As a reward for their brilliant efforts, the Black Stars were promised houses to be built at places of their choice. However, that promise was scuttled when Acheampong was removed in a palace coup and was never fulfilled thereafter. The immediate consequence was that the team was totally demoralised. This was despite desperate attempts to appease the players with an insignificant gesture of cash in envelopes at the airport as the team prepared to fly to Nigeria to defend their title as African champions.
The die was cast even before the Black Stars boarded the aircraft and it was not surprising that they were bundled out after the group matches in what was then the worst performance by Ghana at the continental soccer fiesta.
An interesting twist to this story is that Morocco, who pushed the Stars out, unaware of the problems in the Ghana camp, had packed their baggage into the team’s bus as they left for the stadium in Ibadan where the group was based. Ostensibly, they had given up all hopes of surviving the first round against the defending champions and had plans to fly back home soon after the match. In the event, the Moroccans beat a dispirited team of Ghanaians, had to unpack amidst delirious scenes back at the hotel.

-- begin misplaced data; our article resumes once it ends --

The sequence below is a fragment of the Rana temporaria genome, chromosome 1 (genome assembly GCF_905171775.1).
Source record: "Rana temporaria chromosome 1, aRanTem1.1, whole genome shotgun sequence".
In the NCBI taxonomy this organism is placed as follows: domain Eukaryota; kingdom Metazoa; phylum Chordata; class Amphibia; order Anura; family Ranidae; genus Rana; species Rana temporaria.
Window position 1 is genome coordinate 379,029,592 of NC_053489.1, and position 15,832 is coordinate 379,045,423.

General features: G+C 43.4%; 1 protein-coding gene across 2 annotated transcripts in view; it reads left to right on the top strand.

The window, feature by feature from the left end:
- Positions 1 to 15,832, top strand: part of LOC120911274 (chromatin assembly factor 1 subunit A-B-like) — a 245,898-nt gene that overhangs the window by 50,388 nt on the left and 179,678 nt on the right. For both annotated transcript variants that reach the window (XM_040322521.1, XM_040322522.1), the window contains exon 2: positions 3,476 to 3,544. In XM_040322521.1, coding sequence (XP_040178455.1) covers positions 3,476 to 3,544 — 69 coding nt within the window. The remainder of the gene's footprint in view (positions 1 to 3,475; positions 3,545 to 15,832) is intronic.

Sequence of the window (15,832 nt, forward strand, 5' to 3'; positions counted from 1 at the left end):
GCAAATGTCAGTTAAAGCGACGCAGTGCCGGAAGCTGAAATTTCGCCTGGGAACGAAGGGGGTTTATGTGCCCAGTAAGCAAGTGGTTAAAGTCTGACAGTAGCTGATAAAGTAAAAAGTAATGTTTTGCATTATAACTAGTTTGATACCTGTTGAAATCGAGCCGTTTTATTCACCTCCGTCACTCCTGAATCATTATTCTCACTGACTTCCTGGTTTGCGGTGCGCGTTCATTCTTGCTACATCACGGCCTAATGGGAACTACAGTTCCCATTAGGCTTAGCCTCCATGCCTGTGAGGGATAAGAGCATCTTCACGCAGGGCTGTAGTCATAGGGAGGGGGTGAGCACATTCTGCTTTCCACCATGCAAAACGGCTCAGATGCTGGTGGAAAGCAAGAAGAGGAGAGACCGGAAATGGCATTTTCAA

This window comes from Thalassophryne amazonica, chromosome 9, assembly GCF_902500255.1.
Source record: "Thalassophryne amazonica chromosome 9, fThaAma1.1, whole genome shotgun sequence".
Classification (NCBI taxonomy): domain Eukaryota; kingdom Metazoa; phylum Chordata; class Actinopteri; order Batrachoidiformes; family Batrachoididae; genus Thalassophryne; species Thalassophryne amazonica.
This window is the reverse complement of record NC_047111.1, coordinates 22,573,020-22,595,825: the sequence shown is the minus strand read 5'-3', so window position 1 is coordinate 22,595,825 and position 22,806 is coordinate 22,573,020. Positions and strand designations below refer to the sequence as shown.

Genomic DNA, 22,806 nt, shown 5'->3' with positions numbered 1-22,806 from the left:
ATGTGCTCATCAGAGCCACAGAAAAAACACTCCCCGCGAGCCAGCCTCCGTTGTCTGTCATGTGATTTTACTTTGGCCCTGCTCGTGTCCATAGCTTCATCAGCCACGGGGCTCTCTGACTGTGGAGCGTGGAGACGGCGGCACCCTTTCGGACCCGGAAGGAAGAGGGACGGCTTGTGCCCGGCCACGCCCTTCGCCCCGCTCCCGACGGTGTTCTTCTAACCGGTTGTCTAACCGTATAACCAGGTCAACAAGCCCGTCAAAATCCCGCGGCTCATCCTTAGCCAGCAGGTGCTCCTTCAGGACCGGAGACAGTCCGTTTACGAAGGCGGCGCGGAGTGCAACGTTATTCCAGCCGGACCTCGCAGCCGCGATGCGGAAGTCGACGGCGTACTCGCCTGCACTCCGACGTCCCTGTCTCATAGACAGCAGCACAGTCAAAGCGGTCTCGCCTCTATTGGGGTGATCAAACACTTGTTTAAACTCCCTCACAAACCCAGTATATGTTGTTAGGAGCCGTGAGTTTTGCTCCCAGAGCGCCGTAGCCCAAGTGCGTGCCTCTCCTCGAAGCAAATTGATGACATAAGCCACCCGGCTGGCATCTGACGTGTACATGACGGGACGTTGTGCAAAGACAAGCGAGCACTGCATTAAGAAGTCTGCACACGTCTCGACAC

Host nation Nigeria eventually annexed the new trophy at stake with an emphatic 3-0 victory against Algeria in the final. Meanwhile, the Black Stars were long back home, licking their wounds. How time heals anger was amply demonstrated when two years later, the Black Stars dramatically bounced back to win the competition for the unprecedented fourth time, beating the hosts, Libya 7-6 on penalties, after extra time produced a one-all drawn result in the final.
This was an achievement that was nearly aborted at conception. The Limann administration, for unexplained reasons, had decided that Ghana would withdraw from the finals, despite having qualified for the finals. But after the coup, the military regime of PNDC quickly changed that decision and the team was hurriedly brought together under the technical direction of renowned coach C.K. Gyamfi assisted by Osam Duodu and E.K. Afranie.